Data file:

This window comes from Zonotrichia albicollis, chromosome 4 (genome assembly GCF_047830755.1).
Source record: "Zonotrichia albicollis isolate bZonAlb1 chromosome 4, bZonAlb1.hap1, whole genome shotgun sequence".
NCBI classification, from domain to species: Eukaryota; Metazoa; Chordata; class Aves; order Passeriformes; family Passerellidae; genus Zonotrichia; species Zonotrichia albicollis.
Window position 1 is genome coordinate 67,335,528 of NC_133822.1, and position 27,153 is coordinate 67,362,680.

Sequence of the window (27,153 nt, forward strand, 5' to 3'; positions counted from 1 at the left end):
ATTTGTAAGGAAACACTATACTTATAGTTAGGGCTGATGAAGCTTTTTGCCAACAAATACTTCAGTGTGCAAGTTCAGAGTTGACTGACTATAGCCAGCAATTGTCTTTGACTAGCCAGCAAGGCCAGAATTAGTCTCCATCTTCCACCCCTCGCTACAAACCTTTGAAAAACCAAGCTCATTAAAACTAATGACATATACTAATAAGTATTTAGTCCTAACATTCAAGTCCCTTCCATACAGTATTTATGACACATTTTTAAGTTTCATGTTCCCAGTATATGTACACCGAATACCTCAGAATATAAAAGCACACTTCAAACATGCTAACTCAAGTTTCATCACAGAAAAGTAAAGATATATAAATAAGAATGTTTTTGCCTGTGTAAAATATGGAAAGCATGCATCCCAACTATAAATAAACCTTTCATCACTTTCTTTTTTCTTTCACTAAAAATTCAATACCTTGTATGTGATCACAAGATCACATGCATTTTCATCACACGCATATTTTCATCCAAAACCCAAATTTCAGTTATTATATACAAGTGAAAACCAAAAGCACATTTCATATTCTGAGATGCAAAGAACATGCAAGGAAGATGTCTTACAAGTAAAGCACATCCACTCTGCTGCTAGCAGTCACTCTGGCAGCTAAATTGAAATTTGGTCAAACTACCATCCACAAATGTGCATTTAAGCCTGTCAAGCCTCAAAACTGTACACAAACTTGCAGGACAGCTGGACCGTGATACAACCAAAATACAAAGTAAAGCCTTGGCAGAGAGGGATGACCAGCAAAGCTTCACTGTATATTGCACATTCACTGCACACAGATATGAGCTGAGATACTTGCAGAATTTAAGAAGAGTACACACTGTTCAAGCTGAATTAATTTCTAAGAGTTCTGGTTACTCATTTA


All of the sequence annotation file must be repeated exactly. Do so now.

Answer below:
This window comes from Zonotrichia albicollis, chromosome 4 (genome assembly GCF_047830755.1).
Source record: "Zonotrichia albicollis isolate bZonAlb1 chromosome 4, bZonAlb1.hap1, whole genome shotgun sequence".
NCBI classification, from domain to species: Eukaryota; Metazoa; Chordata; class Aves; order Passeriformes; family Passerellidae; genus Zonotrichia; species Zonotrichia albicollis.
Window position 1 is genome coordinate 67,335,528 of NC_133822.1, and position 27,153 is coordinate 67,362,680.

Sequence of the window (27,153 nt, forward strand, 5' to 3'; positions counted from 1 at the left end):
ATTTGTAAGGAAACACTATACTTATAGTTAGGGCTGATGAAGCTTTTTGCCAACAAATACTTCAGTGTGCAAGTTCAGAGTTGACTGACTATAGCCAGCAATTGTCTTTGACTAGCCAGCAAGGCCAGAATTAGTCTCCATCTTCCACCCCTCGCTACAAACCTTTGAAAAACCAAGCTCATTAAAACTAATGACATATACTAATAAGTATTTAGTCCTAACATTCAAGTCCCTTCCATACAGTATTTATGACACATTTTTAAGTTTCATGTTCCCAGTATATGTACACCGAATACCTCAGAATATAAAAGCACACTTCAAACATGCTAACTCAAGTTTCATCACAGAAAAGTAAAGATATATAAATAAGAATGTTTTTGCCTGTGTAAAATATGGAAAGCATGCATCCCAACTATAAATAAACCTTTCATCACTTTCTTTTTTCTTTCACTAAAAATTCAATACCTTGTATGTGATCACAAGATCACATGCATTTTCATCACACGCATATTTTCATCCAAAACCCAAATTTCAGTTATTATATACAAGTGAAAACCAAAAGCACATTTCATATTCTGAGATGCAAAGAACATGCAAGGAAGATGTCTTACAAGTAAAGCACATCCACTCTGCTGCTAGCAGTCACTCTGGCAGCTAAATTGAAATTTGGTCAAACTACCATCCACAAATGTGCATTTAAGCCTGTCAAGCCTCAAAACTGTACACAAACTTGCAGGACAGCTGGACCGTGATACAACCAAAATACAAAGTAAAGCCTTGGCAGAGAGGGATGACCAGCAAAGCTTCACTGTATATTGCACATTCACTGCACACAGATATGAGCTGAGATACTTGCAGAATTTAAGAAGAGTACACACTGTTCAAGCTGAATTAATTTCTAAGAGTTCTGGTTACTCATTTA